Garland Updates – January 2015

City hallThe New Year is beginning with all sorts of news from the City of Garland’s City Hall. Soon the building itself will be incognito, as it will look like an extension of the newly constructed Oats 5th Street apartments when the job is completed. Tenants in those new apartments will have a short walk across the street to enjoy the plays, symphony, and other events and performances at the Granville Arts Center. Commuters will have a one block walk to the DART station and the public library. A short stroll in the opposite direction will take them to downtown Garland and the stores and restaurants located around the historic square.

Speaking of the downtown square, the City Council has voted in favor of filling in the black hole that was originally designed to be a water pond with a water feature in the center of the lower level of the square. The water would be recirculated from the fountains above, at street level, if things had gone according to plan. We were told that the water had been turned off due to the drought, leaving a big, dry black hole that was both unsightly and dangerous. Work to fill in that hole should be completed before spring events begin. We are of the understanding that the hole will be topped off with a flat concrete surface.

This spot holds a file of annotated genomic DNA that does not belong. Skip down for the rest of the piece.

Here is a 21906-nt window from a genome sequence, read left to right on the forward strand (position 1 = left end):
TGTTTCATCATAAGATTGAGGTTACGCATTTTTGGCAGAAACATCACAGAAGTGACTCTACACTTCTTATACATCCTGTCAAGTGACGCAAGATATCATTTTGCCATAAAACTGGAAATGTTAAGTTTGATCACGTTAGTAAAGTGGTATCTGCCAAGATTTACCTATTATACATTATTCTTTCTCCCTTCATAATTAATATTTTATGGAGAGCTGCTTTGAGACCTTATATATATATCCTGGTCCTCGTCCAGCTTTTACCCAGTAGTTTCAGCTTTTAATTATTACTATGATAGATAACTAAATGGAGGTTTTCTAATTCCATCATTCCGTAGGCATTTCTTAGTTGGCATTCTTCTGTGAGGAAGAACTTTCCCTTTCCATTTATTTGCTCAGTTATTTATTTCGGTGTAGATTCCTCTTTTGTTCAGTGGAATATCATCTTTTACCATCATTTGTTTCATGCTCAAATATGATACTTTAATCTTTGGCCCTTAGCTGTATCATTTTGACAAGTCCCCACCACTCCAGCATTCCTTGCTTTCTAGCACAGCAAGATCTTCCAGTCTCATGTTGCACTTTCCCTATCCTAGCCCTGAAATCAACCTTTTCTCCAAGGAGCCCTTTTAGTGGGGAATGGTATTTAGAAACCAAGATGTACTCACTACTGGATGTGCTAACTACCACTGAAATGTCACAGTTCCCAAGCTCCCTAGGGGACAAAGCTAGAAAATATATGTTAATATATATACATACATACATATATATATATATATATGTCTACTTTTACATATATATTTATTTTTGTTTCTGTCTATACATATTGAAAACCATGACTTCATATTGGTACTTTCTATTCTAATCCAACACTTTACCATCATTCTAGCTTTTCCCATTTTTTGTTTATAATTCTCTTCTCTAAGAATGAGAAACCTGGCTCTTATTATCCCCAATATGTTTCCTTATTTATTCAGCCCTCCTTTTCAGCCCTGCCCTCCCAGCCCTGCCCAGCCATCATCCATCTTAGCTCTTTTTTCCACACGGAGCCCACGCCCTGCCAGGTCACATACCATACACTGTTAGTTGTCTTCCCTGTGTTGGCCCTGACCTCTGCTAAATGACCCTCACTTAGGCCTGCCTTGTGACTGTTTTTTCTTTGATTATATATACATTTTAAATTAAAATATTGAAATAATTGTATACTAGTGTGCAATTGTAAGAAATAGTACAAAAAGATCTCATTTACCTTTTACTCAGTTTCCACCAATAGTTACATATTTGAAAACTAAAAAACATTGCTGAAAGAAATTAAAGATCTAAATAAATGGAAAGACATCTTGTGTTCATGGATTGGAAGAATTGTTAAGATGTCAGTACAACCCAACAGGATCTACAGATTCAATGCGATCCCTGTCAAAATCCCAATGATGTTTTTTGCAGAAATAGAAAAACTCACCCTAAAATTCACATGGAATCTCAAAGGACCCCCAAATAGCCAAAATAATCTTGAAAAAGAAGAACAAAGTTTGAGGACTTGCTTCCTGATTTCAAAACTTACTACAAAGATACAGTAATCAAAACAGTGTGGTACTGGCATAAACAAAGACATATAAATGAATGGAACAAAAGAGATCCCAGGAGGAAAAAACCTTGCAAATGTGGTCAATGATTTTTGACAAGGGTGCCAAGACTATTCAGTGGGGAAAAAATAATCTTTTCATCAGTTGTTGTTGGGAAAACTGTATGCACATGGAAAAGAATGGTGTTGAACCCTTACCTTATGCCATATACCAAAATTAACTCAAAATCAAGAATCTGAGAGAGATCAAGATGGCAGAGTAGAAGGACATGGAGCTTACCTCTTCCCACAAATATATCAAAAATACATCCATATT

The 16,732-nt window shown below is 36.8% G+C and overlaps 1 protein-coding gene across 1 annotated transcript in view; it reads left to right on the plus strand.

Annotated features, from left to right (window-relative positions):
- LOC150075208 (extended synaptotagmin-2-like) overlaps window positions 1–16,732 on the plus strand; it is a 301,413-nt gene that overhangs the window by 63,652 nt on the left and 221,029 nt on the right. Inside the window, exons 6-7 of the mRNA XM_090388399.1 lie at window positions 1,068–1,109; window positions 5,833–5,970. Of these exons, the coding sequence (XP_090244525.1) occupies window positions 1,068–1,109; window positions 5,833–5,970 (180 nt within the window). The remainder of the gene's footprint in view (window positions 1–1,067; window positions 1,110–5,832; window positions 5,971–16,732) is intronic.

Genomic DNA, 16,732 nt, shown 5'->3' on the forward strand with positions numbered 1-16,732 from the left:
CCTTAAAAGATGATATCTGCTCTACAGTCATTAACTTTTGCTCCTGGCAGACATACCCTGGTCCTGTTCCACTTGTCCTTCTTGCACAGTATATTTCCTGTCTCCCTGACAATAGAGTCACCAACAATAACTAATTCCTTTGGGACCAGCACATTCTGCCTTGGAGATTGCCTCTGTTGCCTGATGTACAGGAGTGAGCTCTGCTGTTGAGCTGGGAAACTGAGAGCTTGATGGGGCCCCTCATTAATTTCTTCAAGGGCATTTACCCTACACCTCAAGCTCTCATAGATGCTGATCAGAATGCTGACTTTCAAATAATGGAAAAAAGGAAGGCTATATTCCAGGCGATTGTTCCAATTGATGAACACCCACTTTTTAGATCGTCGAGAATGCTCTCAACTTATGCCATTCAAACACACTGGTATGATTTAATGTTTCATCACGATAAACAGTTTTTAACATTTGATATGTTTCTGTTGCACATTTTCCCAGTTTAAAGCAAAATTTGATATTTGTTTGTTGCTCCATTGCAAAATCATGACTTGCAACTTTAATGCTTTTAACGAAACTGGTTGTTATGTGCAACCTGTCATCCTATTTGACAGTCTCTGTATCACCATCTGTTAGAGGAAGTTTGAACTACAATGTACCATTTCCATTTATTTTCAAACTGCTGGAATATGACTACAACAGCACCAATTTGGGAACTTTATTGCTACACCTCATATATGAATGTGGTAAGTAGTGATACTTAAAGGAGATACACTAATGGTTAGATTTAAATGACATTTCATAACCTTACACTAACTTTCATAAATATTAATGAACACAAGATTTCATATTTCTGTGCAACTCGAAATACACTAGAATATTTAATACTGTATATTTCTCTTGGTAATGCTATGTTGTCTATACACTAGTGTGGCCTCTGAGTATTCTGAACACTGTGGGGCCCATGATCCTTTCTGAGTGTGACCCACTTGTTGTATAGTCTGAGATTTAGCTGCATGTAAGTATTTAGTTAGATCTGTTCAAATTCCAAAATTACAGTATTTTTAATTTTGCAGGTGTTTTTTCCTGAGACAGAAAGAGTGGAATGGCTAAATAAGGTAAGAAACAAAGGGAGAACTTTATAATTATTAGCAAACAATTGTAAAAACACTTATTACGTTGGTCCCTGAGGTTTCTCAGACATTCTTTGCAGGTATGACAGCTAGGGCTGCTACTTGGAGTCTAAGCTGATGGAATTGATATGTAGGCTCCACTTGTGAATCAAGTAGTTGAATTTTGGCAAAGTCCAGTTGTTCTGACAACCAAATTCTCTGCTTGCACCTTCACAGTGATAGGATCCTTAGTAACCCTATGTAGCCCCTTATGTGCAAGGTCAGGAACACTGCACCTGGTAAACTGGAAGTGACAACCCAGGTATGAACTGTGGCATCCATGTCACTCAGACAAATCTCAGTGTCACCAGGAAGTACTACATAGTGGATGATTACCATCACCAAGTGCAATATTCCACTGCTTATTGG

retirement homeMaintenance of the downtown square is the responsibility of Garland’s Parks, Recreation and Cultural Services Department. Jim Stone, Managing Director is retiring, ending a 32 year career with the City. There will be a retirement party at the Granville Arts Center on January 29. His department is responsible for the Firewheel Golf Courses, The Granville Arts Center, the Senior Activity Centers, all parks and plantings on City property, and greenhouses. That list is definitely not complete, but it does show just how much diverse territory this department has to cover.

The Eastern Hills Country Club property sits sadly deserted behind padlocked gates, awaiting its fate. Purchased last summer at auction on the bankruptcy court steps, it remains the subject of heated controversy. It was purchased by Victor Ballas and is now under contract to Henry S. Miller. The sale from Ballas to the developers is contingent upon zoning variances. The Club Creek HOA is waging a campaign to prevent redevelopment of the property. The old clubhouse is now boarded up and deserted and thieves are nibbling away at the structure,; stealing anything they can pry loose. According to the caretaker, his boss, Victor Ballas, just wants to sell the place. Without the COG’s issuance of the necessary zoning variances, that probably can’t happen. Have those folks who are so passionate about preventing development considered purchasing the property? It should be noted that the most vociferous opponents to development, the Club Creek HOA, represent a very small housing development on the northeast corner of the golf course. Lots of ideas and a sprinkling of vitriolic nonsense can be found online at: Eastern Hills